National Treasure, Indiana Jones, James Bond – these are the films to which Uncharted is most commonly compared. The first two games in particular, are reminiscent of summer blockbusters. More specifically, they're a by-product of Hollywood's Golden Age, the glittering years between 1950 and the mid-1960s when biblical, Western and adventure epics dominated the box office.
Movies like Ben-Hur, Around the World in 80 Days and Shane helped shape the iconography of the lone male hero. Charismatic, indomitable and with a rough and ready approach to adversity that would never be assailed, the leading man became a staple of big budget movies. This is the Nathan Drake of Uncharted: Drake's Fortune and Uncharted 2: Among Thieves. His easy-going humour and everyman good looks are matched only by his ability and bravery.
But just as cinema eventually rebelled against its heroes, with films like Bonnie and Clyde, Easy Rider and McCabe and Mrs Miller depicting cinematic icons – the gangster, the outlaw, the cowboy – as either dead or over the hill, Uncharted 3 finds Drake at odds with his own identity. The Naughty Dog game's subtitle, "Drake's Deception," is deliciously ambiguous. Does it refer to Francis Drake, and the mystery that he left uncovered? Is it the trap into which Nathan Drake is being unwittingly led? Or is it something more personal – has Drake been lying to his friends and to himself? Can he actually live up to his own legend?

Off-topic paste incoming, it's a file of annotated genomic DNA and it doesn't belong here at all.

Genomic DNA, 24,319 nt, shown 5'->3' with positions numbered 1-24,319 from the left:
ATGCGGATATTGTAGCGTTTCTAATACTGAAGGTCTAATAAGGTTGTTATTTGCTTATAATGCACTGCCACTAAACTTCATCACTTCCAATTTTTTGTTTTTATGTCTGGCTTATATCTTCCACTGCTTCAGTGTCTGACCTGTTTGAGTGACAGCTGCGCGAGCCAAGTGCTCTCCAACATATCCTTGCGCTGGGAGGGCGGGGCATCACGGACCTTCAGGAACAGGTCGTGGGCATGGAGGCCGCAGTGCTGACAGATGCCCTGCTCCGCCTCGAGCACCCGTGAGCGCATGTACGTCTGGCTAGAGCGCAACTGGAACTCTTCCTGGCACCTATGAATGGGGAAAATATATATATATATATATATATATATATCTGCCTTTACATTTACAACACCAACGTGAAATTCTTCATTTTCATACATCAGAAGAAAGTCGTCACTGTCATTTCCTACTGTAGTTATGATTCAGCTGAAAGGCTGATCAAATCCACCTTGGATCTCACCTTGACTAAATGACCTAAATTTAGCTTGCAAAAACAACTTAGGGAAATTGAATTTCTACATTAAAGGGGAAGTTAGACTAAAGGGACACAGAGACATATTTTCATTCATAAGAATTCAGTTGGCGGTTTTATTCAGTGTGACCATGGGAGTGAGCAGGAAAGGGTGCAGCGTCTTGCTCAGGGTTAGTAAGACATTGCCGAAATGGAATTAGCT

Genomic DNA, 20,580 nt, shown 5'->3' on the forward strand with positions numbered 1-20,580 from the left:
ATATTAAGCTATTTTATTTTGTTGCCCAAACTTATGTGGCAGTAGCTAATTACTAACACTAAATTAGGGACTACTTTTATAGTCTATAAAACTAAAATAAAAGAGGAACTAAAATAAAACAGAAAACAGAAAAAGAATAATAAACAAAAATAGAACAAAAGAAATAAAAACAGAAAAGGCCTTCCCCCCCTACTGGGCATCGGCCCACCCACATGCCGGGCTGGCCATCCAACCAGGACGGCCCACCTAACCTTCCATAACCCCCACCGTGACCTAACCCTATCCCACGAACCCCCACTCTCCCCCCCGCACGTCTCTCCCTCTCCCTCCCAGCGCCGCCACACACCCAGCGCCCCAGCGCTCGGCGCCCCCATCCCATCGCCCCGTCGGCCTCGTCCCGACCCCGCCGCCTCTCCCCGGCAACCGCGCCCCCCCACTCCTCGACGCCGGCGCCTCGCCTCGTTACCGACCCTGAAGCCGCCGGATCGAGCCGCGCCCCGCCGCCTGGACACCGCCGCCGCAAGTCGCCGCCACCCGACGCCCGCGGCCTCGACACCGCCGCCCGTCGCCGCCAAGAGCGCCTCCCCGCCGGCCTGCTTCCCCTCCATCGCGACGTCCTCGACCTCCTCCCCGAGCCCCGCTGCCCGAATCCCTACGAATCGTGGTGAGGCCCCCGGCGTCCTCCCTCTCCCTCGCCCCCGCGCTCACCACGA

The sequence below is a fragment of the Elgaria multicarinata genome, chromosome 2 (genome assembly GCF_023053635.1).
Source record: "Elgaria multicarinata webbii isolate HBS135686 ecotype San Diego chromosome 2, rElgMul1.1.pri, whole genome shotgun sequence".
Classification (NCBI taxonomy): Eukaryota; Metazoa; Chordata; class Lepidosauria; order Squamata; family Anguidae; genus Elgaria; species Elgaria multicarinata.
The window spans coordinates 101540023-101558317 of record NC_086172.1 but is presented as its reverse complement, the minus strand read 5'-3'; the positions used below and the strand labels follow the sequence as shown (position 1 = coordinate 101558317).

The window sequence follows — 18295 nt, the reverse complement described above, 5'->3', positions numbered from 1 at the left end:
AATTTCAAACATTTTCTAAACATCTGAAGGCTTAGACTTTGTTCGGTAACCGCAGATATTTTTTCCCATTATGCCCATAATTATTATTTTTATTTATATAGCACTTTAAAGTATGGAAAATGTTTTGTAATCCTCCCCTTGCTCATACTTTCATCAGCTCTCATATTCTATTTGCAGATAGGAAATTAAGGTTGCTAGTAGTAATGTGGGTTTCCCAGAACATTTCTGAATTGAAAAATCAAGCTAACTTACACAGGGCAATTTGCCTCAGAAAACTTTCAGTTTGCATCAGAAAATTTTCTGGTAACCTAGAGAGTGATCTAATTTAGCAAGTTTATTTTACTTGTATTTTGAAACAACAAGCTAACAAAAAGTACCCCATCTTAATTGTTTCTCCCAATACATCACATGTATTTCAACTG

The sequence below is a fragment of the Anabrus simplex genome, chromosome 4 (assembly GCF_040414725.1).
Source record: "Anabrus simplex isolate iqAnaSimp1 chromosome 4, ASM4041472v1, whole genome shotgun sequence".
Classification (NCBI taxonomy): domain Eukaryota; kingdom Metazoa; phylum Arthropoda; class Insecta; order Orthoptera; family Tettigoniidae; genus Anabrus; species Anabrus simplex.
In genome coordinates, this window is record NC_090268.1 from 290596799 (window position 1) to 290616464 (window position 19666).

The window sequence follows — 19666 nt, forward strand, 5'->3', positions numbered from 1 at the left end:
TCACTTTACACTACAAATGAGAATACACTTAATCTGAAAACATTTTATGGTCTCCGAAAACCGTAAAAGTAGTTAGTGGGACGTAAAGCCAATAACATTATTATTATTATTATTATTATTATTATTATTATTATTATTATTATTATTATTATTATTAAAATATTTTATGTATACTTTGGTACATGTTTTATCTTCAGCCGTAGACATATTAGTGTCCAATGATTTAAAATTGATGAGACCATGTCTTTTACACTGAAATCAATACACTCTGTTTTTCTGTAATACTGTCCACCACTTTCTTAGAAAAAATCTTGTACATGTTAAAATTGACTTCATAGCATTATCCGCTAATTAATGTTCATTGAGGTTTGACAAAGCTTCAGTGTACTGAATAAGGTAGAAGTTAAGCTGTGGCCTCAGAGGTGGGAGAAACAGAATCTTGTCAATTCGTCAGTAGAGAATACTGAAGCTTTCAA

In Uncharted 3's opening, as part of a ruse to draw his enemies out of hiding, Drake fakes his own death – when we see him lying "dead", in an alley, covered in blood, it's as if the old Drake has been symbolically killed off. We then return to his childhood, his first meeting with Victor 'Sully' Sullivan and how his career as a treasure hunter, and his legend, began. Sullivan becomes a father figure, and Marlowe, the game's scheming villain, who constantly refers to Drake as "boy", as a stern, disciplinarian mother figure by association. This dysfunctional pseudo-family reflects Drake's complex relationship with treasure hunting: compelled to defeat, or in other words impress, Marlowe, and encouraged by the avuncular Sully, Drake's identity is founded on strained relationships and childhood neuroses. He is not, as such, his own man. Treasure hunting becomes a way to live up to both his "parent's" expectations.